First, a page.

From Jon Lucas and Scott Moore.

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Bad Moms (2016)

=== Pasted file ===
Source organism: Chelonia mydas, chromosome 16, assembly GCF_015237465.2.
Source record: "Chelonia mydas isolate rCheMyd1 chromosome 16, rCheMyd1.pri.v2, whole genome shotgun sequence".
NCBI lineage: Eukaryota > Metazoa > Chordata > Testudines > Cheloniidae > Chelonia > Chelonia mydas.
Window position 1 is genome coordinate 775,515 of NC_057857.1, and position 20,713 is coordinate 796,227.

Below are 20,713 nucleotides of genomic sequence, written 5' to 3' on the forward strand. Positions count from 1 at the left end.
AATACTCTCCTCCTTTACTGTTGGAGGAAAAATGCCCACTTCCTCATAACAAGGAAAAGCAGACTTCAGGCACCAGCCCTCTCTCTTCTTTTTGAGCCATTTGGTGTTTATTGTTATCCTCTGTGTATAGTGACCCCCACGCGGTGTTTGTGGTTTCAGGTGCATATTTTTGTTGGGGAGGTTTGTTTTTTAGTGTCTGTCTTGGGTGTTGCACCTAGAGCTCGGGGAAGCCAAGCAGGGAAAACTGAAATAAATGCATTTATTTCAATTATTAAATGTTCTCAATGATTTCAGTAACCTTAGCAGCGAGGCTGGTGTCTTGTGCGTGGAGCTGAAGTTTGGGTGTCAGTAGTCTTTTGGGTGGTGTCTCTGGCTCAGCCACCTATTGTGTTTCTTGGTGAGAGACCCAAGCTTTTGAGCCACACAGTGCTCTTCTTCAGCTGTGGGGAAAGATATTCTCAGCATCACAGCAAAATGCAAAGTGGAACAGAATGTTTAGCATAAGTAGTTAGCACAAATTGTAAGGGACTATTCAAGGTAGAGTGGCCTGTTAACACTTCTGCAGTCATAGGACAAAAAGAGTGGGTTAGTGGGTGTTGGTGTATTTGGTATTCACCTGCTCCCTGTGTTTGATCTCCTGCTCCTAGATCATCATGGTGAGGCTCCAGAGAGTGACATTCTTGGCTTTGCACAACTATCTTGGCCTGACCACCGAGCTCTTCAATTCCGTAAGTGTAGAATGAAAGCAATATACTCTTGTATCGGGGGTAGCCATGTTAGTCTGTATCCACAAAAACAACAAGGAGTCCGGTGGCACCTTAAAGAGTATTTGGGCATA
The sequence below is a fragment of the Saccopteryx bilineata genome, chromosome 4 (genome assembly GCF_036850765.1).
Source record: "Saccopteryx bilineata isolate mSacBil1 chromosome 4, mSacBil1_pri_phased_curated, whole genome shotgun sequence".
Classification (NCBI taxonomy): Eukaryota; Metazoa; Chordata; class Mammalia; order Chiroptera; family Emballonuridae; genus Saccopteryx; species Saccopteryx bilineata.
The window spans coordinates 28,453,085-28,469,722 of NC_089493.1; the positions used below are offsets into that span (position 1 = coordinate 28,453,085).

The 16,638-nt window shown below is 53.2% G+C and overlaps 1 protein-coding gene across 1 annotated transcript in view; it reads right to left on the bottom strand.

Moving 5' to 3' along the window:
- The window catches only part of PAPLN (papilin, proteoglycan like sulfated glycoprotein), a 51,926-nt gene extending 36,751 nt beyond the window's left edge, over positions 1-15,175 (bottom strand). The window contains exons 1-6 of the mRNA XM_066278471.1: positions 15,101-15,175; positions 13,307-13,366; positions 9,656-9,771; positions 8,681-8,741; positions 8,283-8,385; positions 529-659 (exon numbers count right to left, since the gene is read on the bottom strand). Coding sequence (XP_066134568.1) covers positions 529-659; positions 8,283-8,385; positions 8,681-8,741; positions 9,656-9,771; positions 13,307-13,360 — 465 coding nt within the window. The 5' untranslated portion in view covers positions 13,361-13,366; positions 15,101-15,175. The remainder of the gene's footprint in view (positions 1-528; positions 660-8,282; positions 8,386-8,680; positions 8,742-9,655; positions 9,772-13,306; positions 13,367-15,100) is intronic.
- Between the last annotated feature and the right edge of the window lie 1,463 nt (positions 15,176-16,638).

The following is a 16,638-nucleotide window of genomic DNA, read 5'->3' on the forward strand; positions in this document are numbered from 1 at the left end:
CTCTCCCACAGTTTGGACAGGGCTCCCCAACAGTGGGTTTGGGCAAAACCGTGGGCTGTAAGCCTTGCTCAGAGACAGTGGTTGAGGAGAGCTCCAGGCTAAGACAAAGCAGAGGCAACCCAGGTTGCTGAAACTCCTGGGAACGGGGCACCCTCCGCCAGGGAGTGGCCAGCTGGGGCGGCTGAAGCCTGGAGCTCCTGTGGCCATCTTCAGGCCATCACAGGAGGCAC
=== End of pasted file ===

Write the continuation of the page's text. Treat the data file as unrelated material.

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As a therapist, I’m not allowed to tell you what do to. But, uh, as a human being with two fucking eyes in my head, yeah I think you should get divorced as soon as possible. This is some catastrophic shit.Amy (Mila Kunis) has a great husband, overachieving children, beautiful home and  a successful career working for an infantile coffee entrepreneur. Unfortunately, she’s also overworked, exhausted and ready to snap. Fed up, she joins forces with two other stressed-out mothers Kiki (Kristen Bell)  and Carla (Kathryn Hahn) that she meets on the school run to get away from daily life and conventional responsibilities. As the gals go wild with their newfound freedom, they set themselves up for the ultimate showdown with PTA queen bee Gwendolyn (Christina Applegate) and her clique of seemingly perfect moms (Jada Pinkett Smith, Annie Mumolo) …  Quitting is for dads! Few films engage with the sheer drudgery and awfulness of domesticity, housekeeping and small children (Tully being an honourable exception) and having to go to kids’ sports events and feed them regularly and all that crap and holding down a job too and this is in your face with the sheer impossibility of ‘having it all’:  Helen Gurley Brown’s appellation even gets a visual nod. It’s genuinely enjoyable when Kunis simply refuses to make breakfast for her kids and leaves them to deal with it while she slobs out with a bag of Doritos; and when Bell strands her husband with their horrifically misbehaving offspring. Hahn has long been a comic star in waiting (Afternoon Delight didn’t quite do it) and she gets a big rollicking character here; Bell still hasn’t had a big screen role to match the TV genius of Veronica Mars (that film’s adaptation notwithstanding) but the arc from mouse to motherf**** suits her; while Kunis has been ploughing this sort of furrow for a while now, and she does it very well. It’s hardly classic comedy given some of the worn-out caricatures occasionally deployed but it’s well cast (including a good cameo from Wanda Sykes as the therapist) and a highly amusing and rowdy diversion in the dog days of summer. Written and directed by Jon Lucas and Scott Moore, who were responsible for The HangoverI’m pretty sure my brother-in-law just joined ISIS and he’s a Jew